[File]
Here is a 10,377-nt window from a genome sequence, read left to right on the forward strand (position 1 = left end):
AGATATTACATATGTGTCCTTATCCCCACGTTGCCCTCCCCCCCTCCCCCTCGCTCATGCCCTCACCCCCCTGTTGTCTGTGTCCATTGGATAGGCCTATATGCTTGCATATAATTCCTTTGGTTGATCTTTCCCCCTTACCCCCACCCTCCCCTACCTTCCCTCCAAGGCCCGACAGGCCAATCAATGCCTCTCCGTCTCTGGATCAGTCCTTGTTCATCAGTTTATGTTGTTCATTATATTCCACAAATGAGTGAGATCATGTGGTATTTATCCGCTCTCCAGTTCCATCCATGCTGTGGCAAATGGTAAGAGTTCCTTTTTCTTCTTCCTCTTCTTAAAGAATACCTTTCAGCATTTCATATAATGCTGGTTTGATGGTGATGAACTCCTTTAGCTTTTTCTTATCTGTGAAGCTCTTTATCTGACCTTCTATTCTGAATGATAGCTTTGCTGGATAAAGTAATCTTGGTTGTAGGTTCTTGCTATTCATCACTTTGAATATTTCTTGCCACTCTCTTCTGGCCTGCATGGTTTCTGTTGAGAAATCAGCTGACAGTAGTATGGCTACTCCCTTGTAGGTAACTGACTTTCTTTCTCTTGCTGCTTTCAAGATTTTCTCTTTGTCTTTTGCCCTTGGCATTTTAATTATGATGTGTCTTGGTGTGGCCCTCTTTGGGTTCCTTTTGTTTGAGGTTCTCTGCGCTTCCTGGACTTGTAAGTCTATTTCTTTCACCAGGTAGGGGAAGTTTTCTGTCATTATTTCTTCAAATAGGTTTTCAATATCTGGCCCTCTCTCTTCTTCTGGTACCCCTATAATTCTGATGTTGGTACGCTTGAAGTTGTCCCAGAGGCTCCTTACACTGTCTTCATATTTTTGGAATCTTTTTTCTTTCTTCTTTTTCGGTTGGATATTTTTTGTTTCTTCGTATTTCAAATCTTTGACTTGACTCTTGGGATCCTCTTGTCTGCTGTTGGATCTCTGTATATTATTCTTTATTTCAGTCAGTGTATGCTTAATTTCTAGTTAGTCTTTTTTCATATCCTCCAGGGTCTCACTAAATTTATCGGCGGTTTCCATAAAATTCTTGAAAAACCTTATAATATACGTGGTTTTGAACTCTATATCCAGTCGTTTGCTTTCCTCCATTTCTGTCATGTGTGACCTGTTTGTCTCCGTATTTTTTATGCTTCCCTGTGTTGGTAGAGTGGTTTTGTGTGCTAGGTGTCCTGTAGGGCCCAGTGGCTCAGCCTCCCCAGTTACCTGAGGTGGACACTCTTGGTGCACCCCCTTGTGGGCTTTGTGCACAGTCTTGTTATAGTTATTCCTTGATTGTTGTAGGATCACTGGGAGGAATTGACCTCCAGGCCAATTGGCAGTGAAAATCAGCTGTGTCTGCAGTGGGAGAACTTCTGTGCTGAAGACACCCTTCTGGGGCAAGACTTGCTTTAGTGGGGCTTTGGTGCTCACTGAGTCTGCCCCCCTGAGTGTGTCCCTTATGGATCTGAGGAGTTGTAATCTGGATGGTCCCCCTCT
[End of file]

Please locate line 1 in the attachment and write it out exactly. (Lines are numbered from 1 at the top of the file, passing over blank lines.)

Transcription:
Here is a 10,377-nt window from a genome sequence, read left to right on the forward strand (position 1 = left end):